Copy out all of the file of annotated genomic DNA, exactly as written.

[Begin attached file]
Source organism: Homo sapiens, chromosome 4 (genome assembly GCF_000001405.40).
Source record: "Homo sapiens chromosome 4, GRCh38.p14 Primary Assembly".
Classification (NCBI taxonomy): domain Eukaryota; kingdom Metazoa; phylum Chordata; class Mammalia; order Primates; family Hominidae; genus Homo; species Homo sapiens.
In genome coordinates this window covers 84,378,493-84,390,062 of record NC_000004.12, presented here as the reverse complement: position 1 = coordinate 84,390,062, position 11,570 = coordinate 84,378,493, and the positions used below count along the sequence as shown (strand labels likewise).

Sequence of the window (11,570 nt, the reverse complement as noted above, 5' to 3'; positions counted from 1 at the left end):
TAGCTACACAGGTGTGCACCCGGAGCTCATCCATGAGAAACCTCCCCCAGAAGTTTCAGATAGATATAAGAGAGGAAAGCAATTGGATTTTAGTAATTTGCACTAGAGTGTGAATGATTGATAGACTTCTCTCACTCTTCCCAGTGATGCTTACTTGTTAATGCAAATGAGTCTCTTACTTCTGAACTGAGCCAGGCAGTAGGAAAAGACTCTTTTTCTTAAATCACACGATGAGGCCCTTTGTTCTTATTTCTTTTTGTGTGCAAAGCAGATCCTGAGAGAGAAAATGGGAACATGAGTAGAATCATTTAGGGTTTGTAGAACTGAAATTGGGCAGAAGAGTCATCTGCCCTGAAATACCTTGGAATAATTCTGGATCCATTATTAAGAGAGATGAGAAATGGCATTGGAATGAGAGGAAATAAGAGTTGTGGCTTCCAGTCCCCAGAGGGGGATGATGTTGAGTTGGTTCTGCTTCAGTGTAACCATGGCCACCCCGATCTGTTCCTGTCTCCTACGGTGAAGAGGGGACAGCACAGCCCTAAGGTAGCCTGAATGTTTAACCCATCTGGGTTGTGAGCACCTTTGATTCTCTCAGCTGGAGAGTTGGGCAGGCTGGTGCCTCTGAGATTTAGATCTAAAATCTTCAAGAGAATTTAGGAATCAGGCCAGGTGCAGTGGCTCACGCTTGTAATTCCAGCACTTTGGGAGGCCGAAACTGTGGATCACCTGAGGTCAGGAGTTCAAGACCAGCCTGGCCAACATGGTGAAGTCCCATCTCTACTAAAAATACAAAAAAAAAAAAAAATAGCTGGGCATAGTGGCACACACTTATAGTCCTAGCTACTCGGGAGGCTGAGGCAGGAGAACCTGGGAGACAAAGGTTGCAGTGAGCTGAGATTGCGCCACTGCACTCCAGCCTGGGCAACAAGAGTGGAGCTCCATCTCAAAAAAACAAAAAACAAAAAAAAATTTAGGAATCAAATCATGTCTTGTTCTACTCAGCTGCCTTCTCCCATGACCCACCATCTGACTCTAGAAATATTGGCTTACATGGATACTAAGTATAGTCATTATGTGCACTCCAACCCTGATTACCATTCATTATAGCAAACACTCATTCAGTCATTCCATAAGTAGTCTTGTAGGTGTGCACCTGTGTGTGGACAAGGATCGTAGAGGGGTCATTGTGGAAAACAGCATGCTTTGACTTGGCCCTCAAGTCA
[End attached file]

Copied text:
Source organism: Homo sapiens, chromosome 4 (genome assembly GCF_000001405.40).
Source record: "Homo sapiens chromosome 4, GRCh38.p14 Primary Assembly".
Classification (NCBI taxonomy): domain Eukaryota; kingdom Metazoa; phylum Chordata; class Mammalia; order Primates; family Hominidae; genus Homo; species Homo sapiens.
In genome coordinates this window covers 84,378,493-84,390,062 of record NC_000004.12, presented here as the reverse complement: position 1 = coordinate 84,390,062, position 11,570 = coordinate 84,378,493, and the positions used below count along the sequence as shown (strand labels likewise).

Sequence of the window (11,570 nt, the reverse complement as noted above, 5' to 3'; positions counted from 1 at the left end):
TAGCTACACAGGTGTGCACCCGGAGCTCATCCATGAGAAACCTCCCCCAGAAGTTTCAGATAGATATAAGAGAGGAAAGCAATTGGATTTTAGTAATTTGCACTAGAGTGTGAATGATTGATAGACTTCTCTCACTCTTCCCAGTGATGCTTACTTGTTAATGCAAATGAGTCTCTTACTTCTGAACTGAGCCAGGCAGTAGGAAAAGACTCTTTTTCTTAAATCACACGATGAGGCCCTTTGTTCTTATTTCTTTTTGTGTGCAAAGCAGATCCTGAGAGAGAAAATGGGAACATGAGTAGAATCATTTAGGGTTTGTAGAACTGAAATTGGGCAGAAGAGTCATCTGCCCTGAAATACCTTGGAATAATTCTGGATCCATTATTAAGAGAGATGAGAAATGGCATTGGAATGAGAGGAAATAAGAGTTGTGGCTTCCAGTCCCCAGAGGGGGATGATGTTGAGTTGGTTCTGCTTCAGTGTAACCATGGCCACCCCGATCTGTTCCTGTCTCCTACGGTGAAGAGGGGACAGCACAGCCCTAAGGTAGCCTGAATGTTTAACCCATCTGGGTTGTGAGCACCTTTGATTCTCTCAGCTGGAGAGTTGGGCAGGCTGGTGCCTCTGAGATTTAGATCTAAAATCTTCAAGAGAATTTAGGAATCAGGCCAGGTGCAGTGGCTCACGCTTGTAATTCCAGCACTTTGGGAGGCCGAAACTGTGGATCACCTGAGGTCAGGAGTTCAAGACCAGCCTGGCCAACATGGTGAAGTCCCATCTCTACTAAAAATACAAAAAAAAAAAAAAATAGCTGGGCATAGTGGCACACACTTATAGTCCTAGCTACTCGGGAGGCTGAGGCAGGAGAACCTGGGAGACAAAGGTTGCAGTGAGCTGAGATTGCGCCACTGCACTCCAGCCTGGGCAACAAGAGTGGAGCTCCATCTCAAAAAAACAAAAAACAAAAAAAAATTTAGGAATCAAATCATGTCTTGTTCTACTCAGCTGCCTTCTCCCATGACCCACCATCTGACTCTAGAAATATTGGCTTACATGGATACTAAGTATAGTCATTATGTGCACTCCAACCCTGATTACCATTCATTATAGCAAACACTCATTCAGTCATTCCATAAGTAGTCTTGTAGGTGTGCACCTGTGTGTGGACAAGGATCGTAGAGGGGTCATTGTGGAAAACAGCATGCTTTGACTTGGCCCTCAAGTCA